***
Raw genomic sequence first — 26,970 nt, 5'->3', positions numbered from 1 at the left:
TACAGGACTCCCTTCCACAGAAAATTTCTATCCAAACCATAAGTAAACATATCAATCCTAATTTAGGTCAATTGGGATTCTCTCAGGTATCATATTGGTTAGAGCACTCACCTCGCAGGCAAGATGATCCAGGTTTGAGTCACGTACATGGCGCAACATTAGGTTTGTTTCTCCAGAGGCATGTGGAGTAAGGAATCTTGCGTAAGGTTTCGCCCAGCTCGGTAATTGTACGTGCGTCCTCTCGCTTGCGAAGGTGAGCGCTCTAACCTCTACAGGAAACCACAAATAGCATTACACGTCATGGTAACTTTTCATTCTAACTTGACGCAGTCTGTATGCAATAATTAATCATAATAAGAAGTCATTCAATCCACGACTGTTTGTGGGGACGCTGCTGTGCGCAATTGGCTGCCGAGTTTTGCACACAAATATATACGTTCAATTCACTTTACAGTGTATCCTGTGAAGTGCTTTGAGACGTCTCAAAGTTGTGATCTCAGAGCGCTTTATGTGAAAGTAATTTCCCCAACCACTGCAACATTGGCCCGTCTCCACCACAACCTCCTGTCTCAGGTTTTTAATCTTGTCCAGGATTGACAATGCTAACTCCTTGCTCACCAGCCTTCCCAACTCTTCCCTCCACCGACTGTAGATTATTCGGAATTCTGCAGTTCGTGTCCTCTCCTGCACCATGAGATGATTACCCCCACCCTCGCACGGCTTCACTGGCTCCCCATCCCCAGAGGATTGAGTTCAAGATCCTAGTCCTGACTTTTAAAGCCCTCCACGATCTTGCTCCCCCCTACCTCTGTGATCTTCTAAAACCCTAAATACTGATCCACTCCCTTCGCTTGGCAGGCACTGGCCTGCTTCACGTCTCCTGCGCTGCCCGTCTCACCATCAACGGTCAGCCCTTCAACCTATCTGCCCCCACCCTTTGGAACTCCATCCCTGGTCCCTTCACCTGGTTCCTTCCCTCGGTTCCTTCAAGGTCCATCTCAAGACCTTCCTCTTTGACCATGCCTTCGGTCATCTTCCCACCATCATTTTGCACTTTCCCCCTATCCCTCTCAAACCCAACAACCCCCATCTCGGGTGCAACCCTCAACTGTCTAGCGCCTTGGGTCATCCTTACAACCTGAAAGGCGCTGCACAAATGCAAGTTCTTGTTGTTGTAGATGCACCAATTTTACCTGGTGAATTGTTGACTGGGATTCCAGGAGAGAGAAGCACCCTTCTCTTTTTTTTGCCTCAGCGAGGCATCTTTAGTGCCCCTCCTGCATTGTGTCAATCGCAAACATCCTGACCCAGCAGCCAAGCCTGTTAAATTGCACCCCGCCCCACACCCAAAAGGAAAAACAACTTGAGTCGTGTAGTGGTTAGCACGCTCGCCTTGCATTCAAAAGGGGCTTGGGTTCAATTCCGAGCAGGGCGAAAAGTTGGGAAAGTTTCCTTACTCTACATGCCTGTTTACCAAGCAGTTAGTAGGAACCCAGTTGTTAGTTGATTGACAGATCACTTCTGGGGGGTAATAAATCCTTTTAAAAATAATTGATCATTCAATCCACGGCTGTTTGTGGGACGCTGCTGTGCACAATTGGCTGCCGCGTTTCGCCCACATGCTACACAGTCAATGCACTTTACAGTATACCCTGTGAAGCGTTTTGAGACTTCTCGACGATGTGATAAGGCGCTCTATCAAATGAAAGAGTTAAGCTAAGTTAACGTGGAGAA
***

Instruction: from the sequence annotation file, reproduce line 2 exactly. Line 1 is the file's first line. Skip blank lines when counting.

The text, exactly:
TACAGGACTCCCTTCCACAGAAAATTTCTATCCAAACCATAAGTAAACATATCAATCCTAATTTAGGTCAATTGGGATTCTCTCAGGTATCATATTGGTTAGAGCACTCACCTCGCAGGCAAGATGATCCAGGTTTGAGTCACGTACATGGCGCAACATTAGGTTTGTTTCTCCAGAGGCATGTGGAGTAAGGAATCTTGCGTAAGGTTTCGCCCAGCTCGGTAATTGTACGTGCGTCCTCTCGCTTGCGAAGGTGAGCGCTCTAACCTCTACAGGAAACCACAAATAGCATTACACGTCATGGTAACTTTTCATTCTAACTTGACGCAGTCTGTATGCAATAATTAATCATAATAAGAAGTCATTCAATCCACGACTGTTTGTGGGGACGCTGCTGTGCGCAATTGGCTGCCGAGTTTTGCACACAAATATATACGTTCAATTCACTTTACAGTGTATCCTGTGAAGTGCTTTGAGACGTCTCAAAGTTGTGATCTCAGAGCGCTTTATGTGAAAGTAATTTCCCCAACCACTGCAACATTGGCCCGTCTCCACCACAACCTCCTGTCTCAGGTTTTTAATCTTGTCCAGGATTGACAATGCTAACTCCTTGCTCACCAGCCTTCCCAACTCTTCCCTCCACCGACTGTAGATTATTCGGAATTCTGCAGTTCGTGTCCTCTCCTGCACCATGAGATGATTACCCCCACCCTCGCACGGCTTCACTGGCTCCCCATCCCCAGAGGATTGAGTTCAAGATCCTAGTCCTGACTTTTAAAGCCCTCCACGATCTTGCTCCCCCCTACCTCTGTGATCTTCTAAAACCCTAAATACTGATCCACTCCCTTCGCTTGGCAGGCACTGGCCTGCTTCACGTCTCCTGCGCTGCCCGTCTCACCATCAACGGTCAGCCCTTCAACCTATCTGCCCCCACCCTTTGGAACTCCATCCCTGGTCCCTTCACCTGGTTCCTTCCCTCGGTTCCTTCAAGGTCCATCTCAAGACCTTCCTCTTTGACCATGCCTTCGGTCATCTTCCCACCATCATTTTGCACTTTCCCCCTATCCCTCTCAAACCCAACAACCCCCATCTCGGGTGCAACCCTCAACTGTCTAGCGCCTTGGGTCATCCTTACAACCTGAAAGGCGCTGCACAAATGCAAGTTCTTGTTGTTGTAGATGCACCAATTTTACCTGGTGAATTGTTGACTGGGATTCCAGGAGAGAGAAGCACCCTTCTCTTTTTTTTGCCTCAGCGAGGCATCTTTAGTGCCCCTCCTGCATTGTGTCAATCGCAAACATCCTGACCCAGCAGCCAAGCCTGTTAAATTGCACCCCGCCCCACACCCAAAAGGAAAAACAACTTGAGTCGTGTAGTGGTTAGCACGCTCGCCTTGCATTCAAAAGGGGCTTGGGTTCAATTCCGAGCAGGGCGAAAAGTTGGGAAAGTTTCCTTACTCTACATGCCTGTTTACCAAGCAGTTAGTAGGAACCCAGTTGTTAGTTGATTGACAGATCACTTCTGGGGGGTAATAAATCCTTTTAAAAATAATTGATCATTCAATCCACGGCTGTTTGTGGGACGCTGCTGTGCACAATTGGCTGCCGCGTTTCGCCCACATGCTACACAGTCAATGCACTTTACAGTATACCCTGTGAAGCGTTTTGAGACTTCTCGACGATGTGATAAGGCGCTCTATCAAATGAAAGAGTTAAGCTAAGTTAACGTGGAGAA